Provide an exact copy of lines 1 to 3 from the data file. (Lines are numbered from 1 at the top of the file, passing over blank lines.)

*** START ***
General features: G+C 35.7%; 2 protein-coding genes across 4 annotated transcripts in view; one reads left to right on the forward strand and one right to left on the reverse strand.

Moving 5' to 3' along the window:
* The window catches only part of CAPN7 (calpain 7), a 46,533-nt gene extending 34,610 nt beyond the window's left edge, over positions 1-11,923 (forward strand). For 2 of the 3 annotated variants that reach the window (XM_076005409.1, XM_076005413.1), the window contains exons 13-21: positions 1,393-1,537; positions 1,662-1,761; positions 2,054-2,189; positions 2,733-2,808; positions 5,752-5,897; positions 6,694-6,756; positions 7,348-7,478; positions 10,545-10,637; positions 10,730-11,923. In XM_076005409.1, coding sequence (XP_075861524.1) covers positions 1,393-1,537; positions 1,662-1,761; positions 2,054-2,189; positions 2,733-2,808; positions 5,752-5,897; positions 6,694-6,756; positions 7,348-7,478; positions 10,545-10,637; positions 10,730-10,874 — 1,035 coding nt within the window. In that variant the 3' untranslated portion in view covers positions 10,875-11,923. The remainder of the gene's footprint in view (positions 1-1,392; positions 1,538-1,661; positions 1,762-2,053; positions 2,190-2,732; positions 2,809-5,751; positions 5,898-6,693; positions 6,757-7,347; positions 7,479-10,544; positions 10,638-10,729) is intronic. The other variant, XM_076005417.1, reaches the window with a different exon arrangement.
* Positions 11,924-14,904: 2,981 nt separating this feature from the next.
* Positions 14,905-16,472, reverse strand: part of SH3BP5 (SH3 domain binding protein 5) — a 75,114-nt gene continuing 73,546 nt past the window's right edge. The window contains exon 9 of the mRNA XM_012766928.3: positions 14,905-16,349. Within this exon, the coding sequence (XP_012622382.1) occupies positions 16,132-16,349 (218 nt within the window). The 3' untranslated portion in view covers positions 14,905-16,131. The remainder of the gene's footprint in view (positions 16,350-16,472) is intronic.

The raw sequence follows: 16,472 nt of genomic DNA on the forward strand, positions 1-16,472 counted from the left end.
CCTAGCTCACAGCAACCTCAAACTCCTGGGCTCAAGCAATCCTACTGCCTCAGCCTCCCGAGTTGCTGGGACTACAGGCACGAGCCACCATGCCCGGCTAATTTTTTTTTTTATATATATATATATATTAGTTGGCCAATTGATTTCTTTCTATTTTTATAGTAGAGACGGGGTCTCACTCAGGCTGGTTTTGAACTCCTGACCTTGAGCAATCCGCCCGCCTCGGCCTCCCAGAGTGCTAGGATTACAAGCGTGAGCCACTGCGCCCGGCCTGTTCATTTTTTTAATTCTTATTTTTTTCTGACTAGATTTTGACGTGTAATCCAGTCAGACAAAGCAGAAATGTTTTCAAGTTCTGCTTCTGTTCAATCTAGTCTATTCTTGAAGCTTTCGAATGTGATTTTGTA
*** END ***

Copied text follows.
General features: G+C 35.7%; 2 protein-coding genes across 4 annotated transcripts in view; one reads left to right on the forward strand and one right to left on the reverse strand.

Moving 5' to 3' along the window:
* The window catches only part of CAPN7 (calpain 7), a 46,533-nt gene extending 34,610 nt beyond the window's left edge, over positions 1-11,923 (forward strand). For 2 of the 3 annotated variants that reach the window (XM_076005409.1, XM_076005413.1), the window contains exons 13-21: positions 1,393-1,537; positions 1,662-1,761; positions 2,054-2,189; positions 2,733-2,808; positions 5,752-5,897; positions 6,694-6,756; positions 7,348-7,478; positions 10,545-10,637; positions 10,730-11,923. In XM_076005409.1, coding sequence (XP_075861524.1) covers positions 1,393-1,537; positions 1,662-1,761; positions 2,054-2,189; positions 2,733-2,808; positions 5,752-5,897; positions 6,694-6,756; positions 7,348-7,478; positions 10,545-10,637; positions 10,730-10,874 — 1,035 coding nt within the window. In that variant the 3' untranslated portion in view covers positions 10,875-11,923. The remainder of the gene's footprint in view (positions 1-1,392; positions 1,538-1,661; positions 1,762-2,053; positions 2,190-2,732; positions 2,809-5,751; positions 5,898-6,693; positions 6,757-7,347; positions 7,479-10,544; positions 10,638-10,729) is intronic. The other variant, XM_076005417.1, reaches the window with a different exon arrangement.